I presented a talk based on this blog post at the Workshop on Tangut Studies held at the Study of Manuscript Cultures at Hamburg University on 14 December 2015. There was a plan to publish a collection of papers from this workshop as a volume entitled Tangutology in Europe 2015, and I wrote up an extended version of this blog post as a paper for inclusion in this volume. Unfortunately, for various reasons, the volume of papers never came to fruition, and so I have made the final draft of my unpublished paper available for download from academia.edu as Preliminary Analysis of a Newly-discovered Tangut Linguistic Text. This paper includes additional material and character identifications that are not included in the original blog post, so the paper should be referenced in preference to the blog post.
This post provides my preliminary analysis of a newly-discovered Tangut wordbook which was sold at auction in November 2014, and was recently displayed at an exhibition of rare and precious books owned by private collectors at the National Library of China in Beijing. The provenance of this text is unknown, but I believe it to be genuine. See my previous blog post for further background information on this and other Tangut texts sold at the 2014 auction.
This book, now widely known by the Chinese title Zéyào Chángchuán Tóngmíng Zázì 擇要常傳同名雜字 "Essential Selection of Often Transmitted Homonyms and Mixed Characters" (this Chinese title was apparently first used in the catalogue of the 2015 exhibition), is a hitherto unknown reference work on Tangut characters and words, and should be considered an important new source for the study of Tangut script and language. According to the catalogue of the July 2015 exhibition, the work comprises 14 folios in butterfly binding in a single fascicle, but only low resolution images of the front cover and two and a half folios of text that have so far been made public. I hope (without any great expectation) that images of the entire text will be published in the near future, but in the meantime I have had to base my analysis of this text on the incomplete and imperfect images that are available.
First Image : Front Cover [Rewritten 2015-09-05]
The first image shows the front cover. The cover appears to be made from paper and yellow silk, and although it is rather tattered in its current state, it must have been very fine in pristine condition.
Image of the Front Cover
There is a printed title label with Tangut text, but unfortunately most of the text is obscured or damaged. The frame of the label is large enough to accommodate seven full-size Tangut characters, but only the first five characters are visible, and only one character is completely unobscured, so the readings given in the table below are provisional.
|𗑗||L4751||¹se₁||"clear" (Chinese 清)
"pure, clean" (Chinese 淨)
"still, quiet" (Chinese 靜)
|𗫨||L3613 ?||²dwewr₁||"to enlighten; enlightenment" (Chinese 覺)|
|𘝦||L5604||jy||"skill, art" (Chinese 藝)
"acts, deeds" (Chinese 行)
|𗖘||L1824 ?||²nwo₄||"words, speech" (Chinese 言)|
|𗐴||L4681 ?||¹nu₄||"ear" (Chinese 耳)|
As we shall see later, none of the characters on the title slip are found in the end title for the main body of the book ("Essential Selection of Often Transmitted Homonyms and Mixed Characters"), and the title does not seem to have any relevance to the subject matter of the text discussed below. Indeed, this title appears to be Buddhist in nature rather than lexicographic. I strongly suspect that the title on the cover has nothing whatsoever to do with the text inside, and the cover of a Buddhist work has simply been borrowed to protect the Tangut wordbook. Nevertheless, this title is rather interesting in its own right.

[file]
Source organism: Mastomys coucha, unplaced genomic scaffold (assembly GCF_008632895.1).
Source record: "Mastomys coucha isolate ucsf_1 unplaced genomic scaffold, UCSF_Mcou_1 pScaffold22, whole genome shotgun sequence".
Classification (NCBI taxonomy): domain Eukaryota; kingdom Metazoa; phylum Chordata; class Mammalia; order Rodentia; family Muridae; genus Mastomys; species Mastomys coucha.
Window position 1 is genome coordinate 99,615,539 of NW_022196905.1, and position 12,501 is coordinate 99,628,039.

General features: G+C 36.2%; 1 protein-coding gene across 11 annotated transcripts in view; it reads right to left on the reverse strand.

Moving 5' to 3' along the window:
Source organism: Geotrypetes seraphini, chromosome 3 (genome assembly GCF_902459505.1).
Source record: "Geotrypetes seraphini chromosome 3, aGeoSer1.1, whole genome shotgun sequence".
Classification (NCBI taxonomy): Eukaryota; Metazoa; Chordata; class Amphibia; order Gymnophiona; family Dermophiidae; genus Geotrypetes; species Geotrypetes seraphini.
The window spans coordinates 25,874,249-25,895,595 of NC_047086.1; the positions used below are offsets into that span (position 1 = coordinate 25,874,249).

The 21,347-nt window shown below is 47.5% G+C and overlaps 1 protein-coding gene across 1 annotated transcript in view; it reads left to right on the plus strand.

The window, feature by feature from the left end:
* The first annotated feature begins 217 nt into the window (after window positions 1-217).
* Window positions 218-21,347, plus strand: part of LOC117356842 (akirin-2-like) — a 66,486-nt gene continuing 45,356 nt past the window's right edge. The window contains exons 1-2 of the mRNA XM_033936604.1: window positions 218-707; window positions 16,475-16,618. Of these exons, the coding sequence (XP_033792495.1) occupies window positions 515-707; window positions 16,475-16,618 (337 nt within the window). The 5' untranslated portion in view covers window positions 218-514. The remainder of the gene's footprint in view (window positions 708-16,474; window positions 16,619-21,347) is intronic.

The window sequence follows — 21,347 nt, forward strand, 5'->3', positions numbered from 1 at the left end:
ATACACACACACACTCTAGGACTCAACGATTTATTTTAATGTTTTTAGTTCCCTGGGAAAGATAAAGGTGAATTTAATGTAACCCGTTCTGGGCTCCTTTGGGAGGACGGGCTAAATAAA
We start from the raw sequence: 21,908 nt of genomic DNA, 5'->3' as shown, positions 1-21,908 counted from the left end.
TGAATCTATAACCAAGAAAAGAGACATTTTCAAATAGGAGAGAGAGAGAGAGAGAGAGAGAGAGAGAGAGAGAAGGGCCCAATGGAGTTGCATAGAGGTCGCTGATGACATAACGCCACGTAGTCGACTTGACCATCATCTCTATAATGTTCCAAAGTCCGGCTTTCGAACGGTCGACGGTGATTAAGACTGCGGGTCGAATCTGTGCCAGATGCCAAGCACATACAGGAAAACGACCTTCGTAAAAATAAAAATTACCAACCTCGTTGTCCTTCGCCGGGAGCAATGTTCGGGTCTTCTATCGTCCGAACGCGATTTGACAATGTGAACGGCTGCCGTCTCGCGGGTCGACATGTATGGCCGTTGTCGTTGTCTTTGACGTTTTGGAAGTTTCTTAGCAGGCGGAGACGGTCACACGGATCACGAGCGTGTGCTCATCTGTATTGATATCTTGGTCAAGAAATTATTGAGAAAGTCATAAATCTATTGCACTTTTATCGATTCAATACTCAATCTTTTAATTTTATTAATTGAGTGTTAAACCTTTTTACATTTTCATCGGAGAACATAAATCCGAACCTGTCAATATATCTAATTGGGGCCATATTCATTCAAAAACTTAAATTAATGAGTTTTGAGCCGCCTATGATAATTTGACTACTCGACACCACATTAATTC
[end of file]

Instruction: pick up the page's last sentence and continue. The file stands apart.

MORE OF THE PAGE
The first two characters in the title may be a translation of the Chinese Buddhist term, "pure enlightenment" (淨覺), but here I interpret them as being a translation of the Chinese Buddhist name Jingjue 淨覺 "Pure Enlightenment" or Qingjue 清覺 "Clear Enlightenment" (Chinese religious names are in most cases translated into Tangut semantically rather than transcribed phonetically, as ordinary Chinese names are). I take the next two characters as meaning "acts and words" or "words and deeds". The fifth character is the least certain, as only the top and right parts can be made out, but it may be the character meaning "ear", in which case it and the following two hidden characters may be a translation of Chinese 耳傳記 "account transmitted by ear" (i.e. an account heard firsthand by the author). This phrase is attested in the Tangut title of Tang. 187 (Chinese 亥母耳傳記文) listed in the 1963 catalogue of the Tangut collection at the Institute of Oriental Studies (but not in Kychanov's 1999 catalogue of Buddhists texts). We can thus provisionally reconstruct the title as "Account transmitted by ear of the acts and words of Jingjue or Qingjue" (Chinese 淨/清覺言行耳傳記).
I cannot find any evidence for a work of this title in Chinese or in Tangut, so if the above hypothesis is correct this must be the title of an unknown or lost Buddhist biography, and this title slip is the only extant evidence for the Tangut translation of this text. Although a text with this title is not recorded, I think that it is a very plausible title. There are two famous Chinese Buddhist monks called Jingjue, and one famous Chinese Buddhist monk called Qingjue:
- The Tang dynasty Chan (Zen) monk Jingjue 淨覺 (683 – c. 750), author of the influential History of Masters and Disciples of the Laṇkāvatāra-Sūtra (Chinese Léngqié shīzī jì 楞伽師資紀記). See Alan Cole, Fathering Your Father: The Zen of Fabrication in Tang Buddhism (University of California Press, 2009) ch. 5 "My Life as a Buddha (Jingjue's Version of the TruthFathers)"; Bernard Faure, The Will to Orthodoxy: A Critical Genealogy of Northern Chan Buddhism (Stanford University Press, 1997) ch. 5 "The 'Dhyāna' Master Jingjue"; and Elizabeth A. Morrison, The Power of Patriarchs: Qisong and Lineage in Chinese Buddhism (Brill, 2010) ch. 2 pp. 57–60 ("The Place of a Text: The Lengqie shizi ji").